Biden, US-Mexico Border Crisis Loom Large in Sheinbaum’s Early Hours

(Bloomberg) -- Claudia Sheinbaum had mere hours to enjoy the victory that will make her Mexico’s first female president before her northern neighbor reminded her how difficult the new gig will be.

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A congratulatory call from President Joe Biden on Monday came amid reports that he would sign an executive order limiting asylum claims at the country’s southern border, the most drastic immigration crackdown of his time in the White House — and a bucket of cold water for Mexico’s newest leader.

The call between Biden and Sheinbaum was cordial, both said in social media posts afterward. The White House declined to say if Biden mentioned the order during the call that nevertheless illustrated the fraught nature of ties between the two nations that are each other’s largest trading partner.

Sheinbaum will take office just weeks before the US election, a race that will set the stage for the Mexican leader with little prior foreign policy experience to navigate swirling questions about China’s investment in her nation, a looming potential rewrite of a continental trade pact, the millions of migrants arriving at the border — and the possible return of Donald Trump.

The challenges are steep with Biden, who is facing electoral pressure on the border while weighing a crackdown on adversarial nations like China that have sought footholds in Mexico in order to gain greater access to the US market.

A victory for Trump, meanwhile, would intensify the spotlight on Mexico: On the trail, he has repeatedly vowed to close the southern border to illegal immigration and promised to initiate the largest mass deportation effort in US history. One of his top priorities is to finish the border wall he started in his first term; he has also threatened 100% tariffs on cars made in Mexico by Chinese companies.

Read More: AMLO Protege Sheinbaum Becomes First Female President in Mexico

Balancing the demands of US presidents with their own policy aims is a perpetual challenge for Mexican leaders, albeit one that Sheinbaum’s predecessor and mentor, Andres Manuel Lopez Obrador, has often seemed to relish.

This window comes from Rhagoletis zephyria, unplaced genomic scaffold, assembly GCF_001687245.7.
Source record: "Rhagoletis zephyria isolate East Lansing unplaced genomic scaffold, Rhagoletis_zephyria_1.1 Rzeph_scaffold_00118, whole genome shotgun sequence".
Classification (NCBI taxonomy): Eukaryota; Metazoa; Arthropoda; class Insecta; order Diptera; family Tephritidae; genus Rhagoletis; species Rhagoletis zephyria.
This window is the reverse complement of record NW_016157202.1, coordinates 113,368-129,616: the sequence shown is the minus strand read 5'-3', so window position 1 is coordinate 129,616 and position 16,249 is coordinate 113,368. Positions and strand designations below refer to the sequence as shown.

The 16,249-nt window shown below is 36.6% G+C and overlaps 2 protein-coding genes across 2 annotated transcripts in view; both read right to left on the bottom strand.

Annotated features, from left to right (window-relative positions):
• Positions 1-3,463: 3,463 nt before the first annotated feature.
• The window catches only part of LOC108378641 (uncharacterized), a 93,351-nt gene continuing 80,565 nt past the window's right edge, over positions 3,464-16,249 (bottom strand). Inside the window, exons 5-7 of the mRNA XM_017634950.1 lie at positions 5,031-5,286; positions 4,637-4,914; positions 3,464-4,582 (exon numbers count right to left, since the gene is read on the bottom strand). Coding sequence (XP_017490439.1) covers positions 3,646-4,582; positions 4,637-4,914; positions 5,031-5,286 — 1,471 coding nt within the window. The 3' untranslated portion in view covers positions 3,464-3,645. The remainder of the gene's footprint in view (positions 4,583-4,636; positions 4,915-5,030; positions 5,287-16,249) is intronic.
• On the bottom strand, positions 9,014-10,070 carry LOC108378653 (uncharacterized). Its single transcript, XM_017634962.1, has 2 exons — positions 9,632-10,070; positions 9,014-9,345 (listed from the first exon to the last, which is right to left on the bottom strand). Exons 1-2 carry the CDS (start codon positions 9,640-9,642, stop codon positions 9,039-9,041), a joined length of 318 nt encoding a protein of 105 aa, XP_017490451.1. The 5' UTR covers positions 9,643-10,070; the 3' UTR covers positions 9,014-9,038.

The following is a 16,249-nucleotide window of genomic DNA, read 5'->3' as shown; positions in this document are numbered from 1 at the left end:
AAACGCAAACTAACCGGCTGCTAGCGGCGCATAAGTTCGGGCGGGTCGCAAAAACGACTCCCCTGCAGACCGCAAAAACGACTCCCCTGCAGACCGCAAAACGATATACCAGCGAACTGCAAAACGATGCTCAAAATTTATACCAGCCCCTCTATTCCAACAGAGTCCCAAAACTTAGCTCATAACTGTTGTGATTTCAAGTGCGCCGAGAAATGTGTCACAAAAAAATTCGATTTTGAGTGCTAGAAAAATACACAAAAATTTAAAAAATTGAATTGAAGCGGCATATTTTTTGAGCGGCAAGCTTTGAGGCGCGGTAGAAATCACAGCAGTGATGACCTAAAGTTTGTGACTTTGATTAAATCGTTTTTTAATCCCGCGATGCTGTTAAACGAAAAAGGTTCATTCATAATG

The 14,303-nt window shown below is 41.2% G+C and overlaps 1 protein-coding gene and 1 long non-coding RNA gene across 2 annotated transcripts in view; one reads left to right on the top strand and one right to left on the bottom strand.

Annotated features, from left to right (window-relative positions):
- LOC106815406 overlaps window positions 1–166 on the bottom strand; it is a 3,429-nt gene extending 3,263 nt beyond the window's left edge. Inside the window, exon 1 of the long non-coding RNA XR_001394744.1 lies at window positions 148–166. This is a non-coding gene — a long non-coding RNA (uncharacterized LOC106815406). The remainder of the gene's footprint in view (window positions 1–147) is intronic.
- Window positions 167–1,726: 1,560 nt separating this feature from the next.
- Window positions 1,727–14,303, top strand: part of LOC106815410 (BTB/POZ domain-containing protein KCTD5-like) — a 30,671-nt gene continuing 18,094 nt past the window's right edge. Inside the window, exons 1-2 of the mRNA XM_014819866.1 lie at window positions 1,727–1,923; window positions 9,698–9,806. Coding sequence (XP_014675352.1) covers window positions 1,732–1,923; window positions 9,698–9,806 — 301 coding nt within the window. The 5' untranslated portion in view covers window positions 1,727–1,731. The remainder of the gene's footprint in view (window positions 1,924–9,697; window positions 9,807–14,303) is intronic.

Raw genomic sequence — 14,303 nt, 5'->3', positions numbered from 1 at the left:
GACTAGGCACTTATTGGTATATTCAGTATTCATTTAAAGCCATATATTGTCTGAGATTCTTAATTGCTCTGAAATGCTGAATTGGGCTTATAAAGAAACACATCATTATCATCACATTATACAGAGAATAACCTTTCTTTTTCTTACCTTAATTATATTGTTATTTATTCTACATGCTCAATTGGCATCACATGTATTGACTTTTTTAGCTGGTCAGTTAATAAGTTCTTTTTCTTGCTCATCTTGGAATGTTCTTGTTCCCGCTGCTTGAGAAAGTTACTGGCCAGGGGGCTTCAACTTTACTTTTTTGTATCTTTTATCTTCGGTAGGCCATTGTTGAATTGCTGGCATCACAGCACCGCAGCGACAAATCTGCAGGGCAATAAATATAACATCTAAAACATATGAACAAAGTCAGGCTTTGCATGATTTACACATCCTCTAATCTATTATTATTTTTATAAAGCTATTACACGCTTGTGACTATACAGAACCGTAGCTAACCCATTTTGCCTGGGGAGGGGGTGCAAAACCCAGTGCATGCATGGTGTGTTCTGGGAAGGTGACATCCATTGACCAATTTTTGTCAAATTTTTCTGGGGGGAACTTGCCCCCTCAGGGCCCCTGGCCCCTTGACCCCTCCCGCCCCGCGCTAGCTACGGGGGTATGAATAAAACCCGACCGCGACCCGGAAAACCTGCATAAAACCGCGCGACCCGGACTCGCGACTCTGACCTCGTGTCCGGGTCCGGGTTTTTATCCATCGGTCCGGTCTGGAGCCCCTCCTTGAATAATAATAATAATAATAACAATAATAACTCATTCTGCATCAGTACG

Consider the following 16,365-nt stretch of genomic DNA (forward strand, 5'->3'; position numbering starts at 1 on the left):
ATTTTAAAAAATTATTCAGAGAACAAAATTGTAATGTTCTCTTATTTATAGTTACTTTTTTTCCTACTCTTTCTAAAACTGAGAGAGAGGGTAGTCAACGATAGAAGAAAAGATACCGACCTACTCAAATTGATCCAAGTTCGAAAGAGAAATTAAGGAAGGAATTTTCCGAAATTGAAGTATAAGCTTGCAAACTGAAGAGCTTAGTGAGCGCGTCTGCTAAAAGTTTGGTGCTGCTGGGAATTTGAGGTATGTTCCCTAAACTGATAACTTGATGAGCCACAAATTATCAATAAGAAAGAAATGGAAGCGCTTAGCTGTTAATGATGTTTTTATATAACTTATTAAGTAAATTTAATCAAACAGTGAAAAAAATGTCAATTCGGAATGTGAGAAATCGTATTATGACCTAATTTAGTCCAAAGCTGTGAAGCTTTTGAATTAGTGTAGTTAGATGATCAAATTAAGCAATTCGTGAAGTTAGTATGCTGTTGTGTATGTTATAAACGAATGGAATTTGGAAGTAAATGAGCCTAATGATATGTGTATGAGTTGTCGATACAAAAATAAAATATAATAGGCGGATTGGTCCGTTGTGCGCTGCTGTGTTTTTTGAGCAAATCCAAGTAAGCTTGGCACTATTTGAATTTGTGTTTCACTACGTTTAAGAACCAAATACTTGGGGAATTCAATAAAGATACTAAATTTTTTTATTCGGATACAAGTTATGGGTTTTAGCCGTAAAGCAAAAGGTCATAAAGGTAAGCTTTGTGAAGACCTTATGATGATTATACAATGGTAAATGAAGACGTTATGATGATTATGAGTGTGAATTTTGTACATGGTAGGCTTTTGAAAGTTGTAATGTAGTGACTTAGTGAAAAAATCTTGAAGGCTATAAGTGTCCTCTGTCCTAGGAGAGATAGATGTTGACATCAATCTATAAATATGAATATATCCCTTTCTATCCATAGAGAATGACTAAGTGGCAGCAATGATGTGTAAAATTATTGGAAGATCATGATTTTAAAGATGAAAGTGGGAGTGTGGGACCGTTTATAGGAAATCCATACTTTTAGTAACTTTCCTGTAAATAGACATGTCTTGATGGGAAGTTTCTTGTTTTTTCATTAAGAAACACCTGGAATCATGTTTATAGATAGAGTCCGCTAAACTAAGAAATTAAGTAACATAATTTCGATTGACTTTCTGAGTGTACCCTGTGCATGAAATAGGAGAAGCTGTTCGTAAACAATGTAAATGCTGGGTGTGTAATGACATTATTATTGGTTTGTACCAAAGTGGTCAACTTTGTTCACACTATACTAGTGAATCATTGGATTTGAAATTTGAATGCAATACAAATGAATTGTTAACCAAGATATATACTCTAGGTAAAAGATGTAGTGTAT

AMLO, as he is known, has lashed out at Texas lawmakers for their “politicking” on border issues but overcame an uneasy start to forge a surprisingly cordial bond with Trump. He often still reminisces about the relationship the pair of nationalist leaders shared, no matter that Trump once threatened to invade Mexico.

But Trump maintained few such connections with prominent female counterparts: He openly criticized former UK Prime Minister Theresa May and reserved some of his strongest ire for former German Chancellor Angela Merkel, who in one infamous meeting sat stone-faced alongside Trump in the Oval Office.

Biden and AMLO, meanwhile, have reached a truce on migration matters, even while the Mexican leader regularly makes a point of challenging the US: Lopez Obrador famously demanded that the country send back a top general who had been arrested in the US and frequently mocks the Drug Enforcement Administration.

Read More: Mexico’s Presidential Frontrunner Sheinbaum on Trump, Migration

Sheinbaum has pledged to maintain a “good relationship” with the US no matter who wins the election. She has so far remained diplomatic about the issues of the day, saying that Mexico will meet its global climate commitments and that she wants to see an end to the killing of innocent civilians in the war between Israel and Hamas. But she’s yet to spill secrets about her broader foreign policy aims.

The US election outcome will likely shape how the White House approaches each of those issues as well. No matter who wins, however, Sheinbaum’s landslide electoral victory on Sunday is likely to give her some power over how her closest counterpart approaches her government — especially when he needs a favor.

“With the levels of support that she has, it would be naive for a US president - whoever they might be - to think that they could control our shared border unilaterally,” said Diego Marroquin, a researcher on North America at the Wilson Center in Washington. “Only working on enforcement on the US side is not going to get us anywhere.”

--With assistance from Stephanie Lai.

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